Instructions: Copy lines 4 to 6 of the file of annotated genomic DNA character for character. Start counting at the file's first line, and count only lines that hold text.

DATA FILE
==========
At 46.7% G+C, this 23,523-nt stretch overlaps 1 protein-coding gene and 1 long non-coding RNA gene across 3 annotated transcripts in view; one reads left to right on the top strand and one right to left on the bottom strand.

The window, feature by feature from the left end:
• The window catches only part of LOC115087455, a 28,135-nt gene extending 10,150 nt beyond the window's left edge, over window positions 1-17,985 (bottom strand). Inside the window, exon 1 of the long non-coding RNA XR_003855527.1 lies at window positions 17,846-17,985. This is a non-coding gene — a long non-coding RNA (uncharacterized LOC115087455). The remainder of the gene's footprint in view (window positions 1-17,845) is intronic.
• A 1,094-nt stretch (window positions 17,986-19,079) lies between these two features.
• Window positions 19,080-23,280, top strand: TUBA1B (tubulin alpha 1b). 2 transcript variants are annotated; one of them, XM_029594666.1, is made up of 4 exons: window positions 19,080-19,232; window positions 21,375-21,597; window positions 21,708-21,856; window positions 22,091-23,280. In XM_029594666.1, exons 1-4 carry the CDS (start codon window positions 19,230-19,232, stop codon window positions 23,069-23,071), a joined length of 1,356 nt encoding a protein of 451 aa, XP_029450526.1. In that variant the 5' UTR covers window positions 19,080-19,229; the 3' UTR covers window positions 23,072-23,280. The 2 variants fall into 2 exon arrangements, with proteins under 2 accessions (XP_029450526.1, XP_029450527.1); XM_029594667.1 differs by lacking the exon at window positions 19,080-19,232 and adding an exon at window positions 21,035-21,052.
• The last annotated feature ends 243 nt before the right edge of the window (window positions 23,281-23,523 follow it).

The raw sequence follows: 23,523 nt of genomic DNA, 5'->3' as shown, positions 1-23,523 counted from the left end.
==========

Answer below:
• A 1,094-nt stretch (window positions 17,986-19,079) lies between these two features.
• Window positions 19,080-23,280, top strand: TUBA1B (tubulin alpha 1b). 2 transcript variants are annotated; one of them, XM_029594666.1, is made up of 4 exons: window positions 19,080-19,232; window positions 21,375-21,597; window positions 21,708-21,856; window positions 22,091-23,280. In XM_029594666.1, exons 1-4 carry the CDS (start codon window positions 19,230-19,232, stop codon window positions 23,069-23,071), a joined length of 1,356 nt encoding a protein of 451 aa, XP_029450526.1. In that variant the 5' UTR covers window positions 19,080-19,229; the 3' UTR covers window positions 23,072-23,280. The 2 variants fall into 2 exon arrangements, with proteins under 2 accessions (XP_029450526.1, XP_029450527.1); XM_029594667.1 differs by lacking the exon at window positions 19,080-19,232 and adding an exon at window positions 21,035-21,052.
• The last annotated feature ends 243 nt before the right edge of the window (window positions 23,281-23,523 follow it).